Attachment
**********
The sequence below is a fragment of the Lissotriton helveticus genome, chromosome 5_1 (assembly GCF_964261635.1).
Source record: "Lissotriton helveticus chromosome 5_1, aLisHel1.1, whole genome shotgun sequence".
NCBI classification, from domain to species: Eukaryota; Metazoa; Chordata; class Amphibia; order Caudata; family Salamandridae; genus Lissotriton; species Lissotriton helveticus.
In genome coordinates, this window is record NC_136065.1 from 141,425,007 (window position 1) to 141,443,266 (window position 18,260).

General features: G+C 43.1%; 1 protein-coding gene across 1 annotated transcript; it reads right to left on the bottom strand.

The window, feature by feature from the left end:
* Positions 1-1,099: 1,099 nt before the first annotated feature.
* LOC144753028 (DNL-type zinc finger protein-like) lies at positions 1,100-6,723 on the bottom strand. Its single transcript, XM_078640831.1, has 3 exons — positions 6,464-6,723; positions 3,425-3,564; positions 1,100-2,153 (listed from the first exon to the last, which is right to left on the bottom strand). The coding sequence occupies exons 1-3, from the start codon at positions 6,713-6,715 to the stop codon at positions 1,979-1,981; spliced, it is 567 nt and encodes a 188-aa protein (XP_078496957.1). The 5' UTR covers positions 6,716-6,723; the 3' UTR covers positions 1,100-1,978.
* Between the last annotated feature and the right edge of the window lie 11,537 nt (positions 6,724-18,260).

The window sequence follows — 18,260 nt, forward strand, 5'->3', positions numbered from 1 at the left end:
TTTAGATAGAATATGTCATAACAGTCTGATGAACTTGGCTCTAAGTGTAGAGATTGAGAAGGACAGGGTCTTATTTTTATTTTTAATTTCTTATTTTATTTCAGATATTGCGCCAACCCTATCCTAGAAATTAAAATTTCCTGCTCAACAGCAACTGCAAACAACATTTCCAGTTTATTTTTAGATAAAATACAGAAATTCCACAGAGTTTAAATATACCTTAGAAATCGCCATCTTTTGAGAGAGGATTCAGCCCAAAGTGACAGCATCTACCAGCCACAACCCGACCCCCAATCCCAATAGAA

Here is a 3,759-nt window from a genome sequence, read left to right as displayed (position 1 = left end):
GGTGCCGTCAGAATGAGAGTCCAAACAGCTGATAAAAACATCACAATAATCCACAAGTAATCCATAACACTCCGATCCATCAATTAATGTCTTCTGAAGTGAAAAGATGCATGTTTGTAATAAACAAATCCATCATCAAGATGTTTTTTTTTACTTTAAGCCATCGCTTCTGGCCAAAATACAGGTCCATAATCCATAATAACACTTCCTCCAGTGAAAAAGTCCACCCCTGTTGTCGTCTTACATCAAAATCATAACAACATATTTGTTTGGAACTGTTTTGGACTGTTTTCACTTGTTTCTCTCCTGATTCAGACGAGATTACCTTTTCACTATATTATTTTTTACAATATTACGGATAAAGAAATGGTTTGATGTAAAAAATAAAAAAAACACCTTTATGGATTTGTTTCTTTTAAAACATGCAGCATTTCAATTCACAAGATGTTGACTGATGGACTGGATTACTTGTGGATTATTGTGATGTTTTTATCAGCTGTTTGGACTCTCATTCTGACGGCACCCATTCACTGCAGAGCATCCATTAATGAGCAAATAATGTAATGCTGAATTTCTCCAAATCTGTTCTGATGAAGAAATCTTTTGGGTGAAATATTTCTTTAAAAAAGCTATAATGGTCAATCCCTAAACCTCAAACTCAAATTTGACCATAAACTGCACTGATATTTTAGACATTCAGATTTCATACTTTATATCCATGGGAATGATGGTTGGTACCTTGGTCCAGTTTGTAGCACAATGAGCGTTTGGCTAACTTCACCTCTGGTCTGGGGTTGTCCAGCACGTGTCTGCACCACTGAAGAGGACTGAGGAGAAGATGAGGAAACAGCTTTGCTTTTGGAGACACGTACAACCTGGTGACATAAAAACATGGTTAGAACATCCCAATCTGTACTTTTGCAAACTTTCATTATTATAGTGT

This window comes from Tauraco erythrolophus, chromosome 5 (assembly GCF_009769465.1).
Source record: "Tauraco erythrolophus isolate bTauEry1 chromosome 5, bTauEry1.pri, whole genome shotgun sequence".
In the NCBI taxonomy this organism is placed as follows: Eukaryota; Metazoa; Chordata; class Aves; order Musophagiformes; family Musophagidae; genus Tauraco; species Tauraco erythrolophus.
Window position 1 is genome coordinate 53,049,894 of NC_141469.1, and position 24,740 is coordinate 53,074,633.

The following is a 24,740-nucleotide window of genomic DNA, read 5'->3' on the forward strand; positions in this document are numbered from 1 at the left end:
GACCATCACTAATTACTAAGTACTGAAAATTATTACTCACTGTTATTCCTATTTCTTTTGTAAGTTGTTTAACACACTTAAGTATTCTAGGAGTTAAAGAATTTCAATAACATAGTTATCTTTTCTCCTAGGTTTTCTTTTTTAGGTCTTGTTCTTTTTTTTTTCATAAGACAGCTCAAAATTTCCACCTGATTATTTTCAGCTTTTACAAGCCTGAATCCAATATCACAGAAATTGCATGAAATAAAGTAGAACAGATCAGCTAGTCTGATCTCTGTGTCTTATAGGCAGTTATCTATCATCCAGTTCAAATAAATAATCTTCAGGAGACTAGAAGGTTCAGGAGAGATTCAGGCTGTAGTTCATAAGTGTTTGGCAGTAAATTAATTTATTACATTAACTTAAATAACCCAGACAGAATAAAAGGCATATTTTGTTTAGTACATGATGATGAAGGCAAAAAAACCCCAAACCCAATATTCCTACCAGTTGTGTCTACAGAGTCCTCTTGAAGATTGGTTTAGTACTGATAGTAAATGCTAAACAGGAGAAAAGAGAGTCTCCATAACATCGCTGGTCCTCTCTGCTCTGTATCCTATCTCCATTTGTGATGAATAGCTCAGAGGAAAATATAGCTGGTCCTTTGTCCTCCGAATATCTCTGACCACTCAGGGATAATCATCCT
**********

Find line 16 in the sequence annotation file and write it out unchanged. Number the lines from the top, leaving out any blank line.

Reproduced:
In the NCBI taxonomy this organism is placed as follows: Eukaryota; Metazoa; Chordata; class Aves; order Musophagiformes; family Musophagidae; genus Tauraco; species Tauraco erythrolophus.